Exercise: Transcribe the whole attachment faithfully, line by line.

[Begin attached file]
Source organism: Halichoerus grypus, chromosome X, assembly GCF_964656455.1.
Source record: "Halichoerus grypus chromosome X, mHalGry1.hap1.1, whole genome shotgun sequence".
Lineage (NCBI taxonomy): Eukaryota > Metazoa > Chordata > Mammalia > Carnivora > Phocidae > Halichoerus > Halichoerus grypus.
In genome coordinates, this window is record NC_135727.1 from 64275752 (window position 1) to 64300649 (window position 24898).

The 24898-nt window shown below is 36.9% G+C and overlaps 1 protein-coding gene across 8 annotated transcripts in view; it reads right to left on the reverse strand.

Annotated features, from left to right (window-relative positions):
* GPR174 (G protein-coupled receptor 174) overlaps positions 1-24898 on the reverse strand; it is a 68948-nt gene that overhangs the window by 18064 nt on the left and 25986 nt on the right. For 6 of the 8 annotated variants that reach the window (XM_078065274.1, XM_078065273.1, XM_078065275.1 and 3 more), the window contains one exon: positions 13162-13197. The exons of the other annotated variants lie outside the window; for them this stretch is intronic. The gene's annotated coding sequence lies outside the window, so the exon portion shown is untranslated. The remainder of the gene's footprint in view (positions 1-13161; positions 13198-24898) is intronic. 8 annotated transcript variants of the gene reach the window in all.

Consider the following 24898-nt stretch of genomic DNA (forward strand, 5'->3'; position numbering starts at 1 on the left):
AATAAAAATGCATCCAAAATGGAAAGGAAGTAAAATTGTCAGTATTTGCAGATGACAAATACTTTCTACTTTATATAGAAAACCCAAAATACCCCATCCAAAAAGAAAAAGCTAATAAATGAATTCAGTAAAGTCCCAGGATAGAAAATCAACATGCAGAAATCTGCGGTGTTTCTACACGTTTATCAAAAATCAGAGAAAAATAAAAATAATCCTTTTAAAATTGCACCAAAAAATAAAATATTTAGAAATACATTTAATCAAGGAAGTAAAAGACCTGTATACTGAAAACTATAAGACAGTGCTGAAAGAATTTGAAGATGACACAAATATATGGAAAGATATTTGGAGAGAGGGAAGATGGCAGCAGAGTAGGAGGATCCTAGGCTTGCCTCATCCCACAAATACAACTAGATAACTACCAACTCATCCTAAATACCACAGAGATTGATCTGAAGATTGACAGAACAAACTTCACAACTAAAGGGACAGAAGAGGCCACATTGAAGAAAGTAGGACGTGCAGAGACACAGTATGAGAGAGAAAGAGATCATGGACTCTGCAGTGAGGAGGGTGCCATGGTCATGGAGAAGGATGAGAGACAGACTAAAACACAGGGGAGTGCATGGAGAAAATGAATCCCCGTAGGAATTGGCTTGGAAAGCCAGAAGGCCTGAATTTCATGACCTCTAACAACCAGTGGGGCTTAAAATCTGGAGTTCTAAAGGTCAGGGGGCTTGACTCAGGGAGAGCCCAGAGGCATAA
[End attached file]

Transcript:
Source organism: Halichoerus grypus, chromosome X, assembly GCF_964656455.1.
Source record: "Halichoerus grypus chromosome X, mHalGry1.hap1.1, whole genome shotgun sequence".
Lineage (NCBI taxonomy): Eukaryota > Metazoa > Chordata > Mammalia > Carnivora > Phocidae > Halichoerus > Halichoerus grypus.
In genome coordinates, this window is record NC_135727.1 from 64275752 (window position 1) to 64300649 (window position 24898).

The 24898-nt window shown below is 36.9% G+C and overlaps 1 protein-coding gene across 8 annotated transcripts in view; it reads right to left on the reverse strand.

Annotated features, from left to right (window-relative positions):
* GPR174 (G protein-coupled receptor 174) overlaps positions 1-24898 on the reverse strand; it is a 68948-nt gene that overhangs the window by 18064 nt on the left and 25986 nt on the right. For 6 of the 8 annotated variants that reach the window (XM_078065274.1, XM_078065273.1, XM_078065275.1 and 3 more), the window contains one exon: positions 13162-13197. The exons of the other annotated variants lie outside the window; for them this stretch is intronic. The gene's annotated coding sequence lies outside the window, so the exon portion shown is untranslated. The remainder of the gene's footprint in view (positions 1-13161; positions 13198-24898) is intronic. 8 annotated transcript variants of the gene reach the window in all.

Consider the following 24898-nt stretch of genomic DNA (forward strand, 5'->3'; position numbering starts at 1 on the left):
AATAAAAATGCATCCAAAATGGAAAGGAAGTAAAATTGTCAGTATTTGCAGATGACAAATACTTTCTACTTTATATAGAAAACCCAAAATACCCCATCCAAAAAGAAAAAGCTAATAAATGAATTCAGTAAAGTCCCAGGATAGAAAATCAACATGCAGAAATCTGCGGTGTTTCTACACGTTTATCAAAAATCAGAGAAAAATAAAAATAATCCTTTTAAAATTGCACCAAAAAATAAAATATTTAGAAATACATTTAATCAAGGAAGTAAAAGACCTGTATACTGAAAACTATAAGACAGTGCTGAAAGAATTTGAAGATGACACAAATATATGGAAAGATATTTGGAGAGAGGGAAGATGGCAGCAGAGTAGGAGGATCCTAGGCTTGCCTCATCCCACAAATACAACTAGATAACTACCAACTCATCCTAAATACCACAGAGATTGATCTGAAGATTGACAGAACAAACTTCACAACTAAAGGGACAGAAGAGGCCACATTGAAGAAAGTAGGACGTGCAGAGACACAGTATGAGAGAGAAAGAGATCATGGACTCTGCAGTGAGGAGGGTGCCATGGTCATGGAGAAGGATGAGAGACAGACTAAAACACAGGGGAGTGCATGGAGAAAATGAATCCCCGTAGGAATTGGCTTGGAAAGCCAGAAGGCCTGAATTTCATGACCTCTAACAACCAGTGGGGCTTAAAATCTGGAGTTCTAAAGGTCAGGGGGCTTGACTCAGGGAGAGCCCAGAGGCATAA